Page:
On Wednesday night in Washington, D.C., the city's Metro green line, which connects its southern fringes to its northern extremities, up and stopped moving during rush hour after workers accidentally cut power to it while battling a fire. What ensued, according to one eyewitness account from a man named Scott, was a chaotic mass of thousands of sweaty bodies, vomit, urine, and panicked people smashing apart Metro cars in a desperate attempt to get fresh air (sic throughout):
The next two hours were spent in the dark on the train. An hour in, panic started to set in. In our car, one woman had passed out. We heard people pounding on windows in other cars, we heard glass breaking and people screaming. More than two hours in, folks in our car forced open the emergency door to get some air into the car. Some to actually exited and walked the tunnel. Mind you, we were in the dark somewhere under the Anacostia River. Inside the temperature was close to 90 degrees. Most people managed to get their coats off, and in some cases, even shirts came off, I was dripping with sweat, but tried to keep breathing and conserve my energy and keep calm. I did not talk much, and kept my eyes closed while standing face to face and body to body with the other sweaty passengers.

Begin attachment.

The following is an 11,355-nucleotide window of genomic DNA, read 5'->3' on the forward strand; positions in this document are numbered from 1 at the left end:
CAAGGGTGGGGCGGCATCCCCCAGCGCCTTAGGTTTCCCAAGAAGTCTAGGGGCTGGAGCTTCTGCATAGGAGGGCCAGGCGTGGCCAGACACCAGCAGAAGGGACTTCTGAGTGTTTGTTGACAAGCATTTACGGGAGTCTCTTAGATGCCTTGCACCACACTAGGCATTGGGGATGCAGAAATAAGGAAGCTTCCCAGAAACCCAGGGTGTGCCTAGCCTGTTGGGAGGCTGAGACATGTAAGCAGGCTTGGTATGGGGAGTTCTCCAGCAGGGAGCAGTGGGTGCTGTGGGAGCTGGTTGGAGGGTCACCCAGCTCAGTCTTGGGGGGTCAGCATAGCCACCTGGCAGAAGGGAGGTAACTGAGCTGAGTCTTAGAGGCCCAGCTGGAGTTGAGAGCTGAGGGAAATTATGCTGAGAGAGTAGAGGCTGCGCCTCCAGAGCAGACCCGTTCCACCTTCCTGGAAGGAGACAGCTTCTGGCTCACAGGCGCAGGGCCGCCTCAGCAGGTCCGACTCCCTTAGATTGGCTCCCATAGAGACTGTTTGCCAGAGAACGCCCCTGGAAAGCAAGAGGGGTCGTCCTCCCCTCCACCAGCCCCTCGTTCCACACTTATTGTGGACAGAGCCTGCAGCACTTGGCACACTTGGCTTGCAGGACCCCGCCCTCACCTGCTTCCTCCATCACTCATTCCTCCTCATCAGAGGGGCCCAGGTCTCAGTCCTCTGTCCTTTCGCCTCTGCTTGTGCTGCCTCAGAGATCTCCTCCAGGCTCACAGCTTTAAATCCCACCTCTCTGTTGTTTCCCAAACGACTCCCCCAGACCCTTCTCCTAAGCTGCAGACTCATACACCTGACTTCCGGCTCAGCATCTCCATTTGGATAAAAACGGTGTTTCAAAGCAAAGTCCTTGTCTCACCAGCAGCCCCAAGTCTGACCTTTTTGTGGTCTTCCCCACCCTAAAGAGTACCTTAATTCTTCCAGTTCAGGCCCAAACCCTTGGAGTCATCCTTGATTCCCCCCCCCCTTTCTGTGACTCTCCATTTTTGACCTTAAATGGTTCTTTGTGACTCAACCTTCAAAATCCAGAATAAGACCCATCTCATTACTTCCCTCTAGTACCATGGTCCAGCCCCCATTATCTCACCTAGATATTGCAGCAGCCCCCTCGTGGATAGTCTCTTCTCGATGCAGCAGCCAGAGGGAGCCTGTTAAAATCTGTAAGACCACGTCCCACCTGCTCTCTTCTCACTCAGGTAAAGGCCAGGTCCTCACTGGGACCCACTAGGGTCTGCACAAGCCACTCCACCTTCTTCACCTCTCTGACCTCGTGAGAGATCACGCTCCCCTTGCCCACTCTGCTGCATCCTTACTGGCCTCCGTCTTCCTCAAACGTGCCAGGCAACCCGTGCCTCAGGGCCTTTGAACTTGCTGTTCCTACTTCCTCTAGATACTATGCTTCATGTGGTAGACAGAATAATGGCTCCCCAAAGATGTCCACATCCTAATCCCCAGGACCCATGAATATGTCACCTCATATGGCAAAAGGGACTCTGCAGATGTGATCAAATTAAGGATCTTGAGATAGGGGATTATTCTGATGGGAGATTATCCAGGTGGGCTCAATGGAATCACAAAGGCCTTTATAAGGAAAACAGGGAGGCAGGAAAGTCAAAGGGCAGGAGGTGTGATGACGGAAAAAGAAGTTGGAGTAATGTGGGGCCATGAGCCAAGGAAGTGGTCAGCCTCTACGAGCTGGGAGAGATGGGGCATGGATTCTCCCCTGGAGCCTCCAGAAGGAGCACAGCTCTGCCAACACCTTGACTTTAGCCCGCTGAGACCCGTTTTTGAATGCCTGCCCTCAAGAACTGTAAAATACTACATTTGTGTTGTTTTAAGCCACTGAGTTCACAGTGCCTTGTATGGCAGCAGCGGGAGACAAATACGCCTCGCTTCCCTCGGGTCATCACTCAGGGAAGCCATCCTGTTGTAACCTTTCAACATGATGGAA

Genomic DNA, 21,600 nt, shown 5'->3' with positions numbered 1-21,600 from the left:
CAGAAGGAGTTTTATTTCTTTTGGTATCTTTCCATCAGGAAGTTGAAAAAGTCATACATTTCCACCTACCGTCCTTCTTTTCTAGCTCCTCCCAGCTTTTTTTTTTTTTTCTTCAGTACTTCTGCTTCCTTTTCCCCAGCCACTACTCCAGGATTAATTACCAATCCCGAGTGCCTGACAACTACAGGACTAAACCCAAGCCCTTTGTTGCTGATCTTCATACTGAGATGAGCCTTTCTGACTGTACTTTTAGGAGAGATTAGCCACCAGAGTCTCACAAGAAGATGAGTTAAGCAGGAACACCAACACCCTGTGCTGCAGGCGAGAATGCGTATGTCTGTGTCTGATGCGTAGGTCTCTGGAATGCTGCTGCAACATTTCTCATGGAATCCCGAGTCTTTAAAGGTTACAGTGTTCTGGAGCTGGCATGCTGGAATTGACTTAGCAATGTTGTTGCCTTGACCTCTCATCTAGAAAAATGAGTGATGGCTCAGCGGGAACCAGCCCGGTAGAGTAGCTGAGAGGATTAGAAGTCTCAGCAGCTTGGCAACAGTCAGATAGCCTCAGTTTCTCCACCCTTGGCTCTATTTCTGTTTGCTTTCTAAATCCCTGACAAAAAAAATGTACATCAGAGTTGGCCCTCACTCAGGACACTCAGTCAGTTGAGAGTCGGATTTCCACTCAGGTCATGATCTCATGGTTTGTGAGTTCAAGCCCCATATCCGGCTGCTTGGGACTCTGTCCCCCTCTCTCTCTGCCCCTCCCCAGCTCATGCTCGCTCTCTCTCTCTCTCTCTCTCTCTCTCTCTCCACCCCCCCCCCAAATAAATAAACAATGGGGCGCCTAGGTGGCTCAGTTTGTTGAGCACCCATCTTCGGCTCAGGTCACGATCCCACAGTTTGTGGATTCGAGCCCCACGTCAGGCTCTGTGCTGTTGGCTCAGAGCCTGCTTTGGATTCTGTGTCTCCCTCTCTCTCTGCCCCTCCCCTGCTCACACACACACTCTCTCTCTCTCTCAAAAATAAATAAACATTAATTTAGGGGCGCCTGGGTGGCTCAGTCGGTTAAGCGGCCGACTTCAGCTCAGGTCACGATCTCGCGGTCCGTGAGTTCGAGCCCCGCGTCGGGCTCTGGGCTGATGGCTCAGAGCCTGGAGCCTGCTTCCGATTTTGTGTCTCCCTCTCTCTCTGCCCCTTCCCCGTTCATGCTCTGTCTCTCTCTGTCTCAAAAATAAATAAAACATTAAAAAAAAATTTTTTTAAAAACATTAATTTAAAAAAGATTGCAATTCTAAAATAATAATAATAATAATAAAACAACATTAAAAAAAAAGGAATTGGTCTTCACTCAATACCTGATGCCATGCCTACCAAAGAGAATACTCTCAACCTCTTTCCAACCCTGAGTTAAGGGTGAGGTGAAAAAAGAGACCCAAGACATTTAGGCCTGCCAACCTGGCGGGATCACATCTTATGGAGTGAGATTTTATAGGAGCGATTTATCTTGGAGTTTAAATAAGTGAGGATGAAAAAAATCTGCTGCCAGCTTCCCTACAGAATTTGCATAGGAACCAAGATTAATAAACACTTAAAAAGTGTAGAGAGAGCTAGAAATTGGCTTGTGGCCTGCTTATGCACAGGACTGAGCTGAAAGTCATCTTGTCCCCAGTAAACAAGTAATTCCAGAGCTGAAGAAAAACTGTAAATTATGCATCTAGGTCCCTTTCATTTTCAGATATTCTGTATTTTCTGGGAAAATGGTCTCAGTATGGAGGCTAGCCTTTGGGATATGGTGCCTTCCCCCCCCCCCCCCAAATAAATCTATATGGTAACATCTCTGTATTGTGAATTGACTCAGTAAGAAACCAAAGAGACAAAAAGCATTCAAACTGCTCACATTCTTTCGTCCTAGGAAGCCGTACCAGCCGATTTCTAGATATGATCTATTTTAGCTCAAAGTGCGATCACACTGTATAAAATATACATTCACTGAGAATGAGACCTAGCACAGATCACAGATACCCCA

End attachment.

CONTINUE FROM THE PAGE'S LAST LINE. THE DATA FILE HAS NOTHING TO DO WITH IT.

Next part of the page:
About two and a half hours, someone threw up in our car. The car also smelt of urine. I'm certain more than one person had pissed themselves. The car smelt rank, and the situation was getting out of control. Multiple emergency doors were forced open, and now passengers were wondering around in the train tunnels in the dark. The train operator came by our car, asked us to help him get the door closed and said not to open it again. He said several other doors were open and had to be closed. He had police and firemen with him. They were trying to round up everyone and get them back on the train before the fire department would give permissions to the power company to restore power to the third rail.
Never forget how near society is to anarchy every minute of every day. Sometimes it just takes a few hot subway cars.
Three people were hospitalized once power had been restored, with one listed as in serious condition. The Washington Metropolitan Transit Authority has said anyone it trapped Wednesday is eligible for a full refund.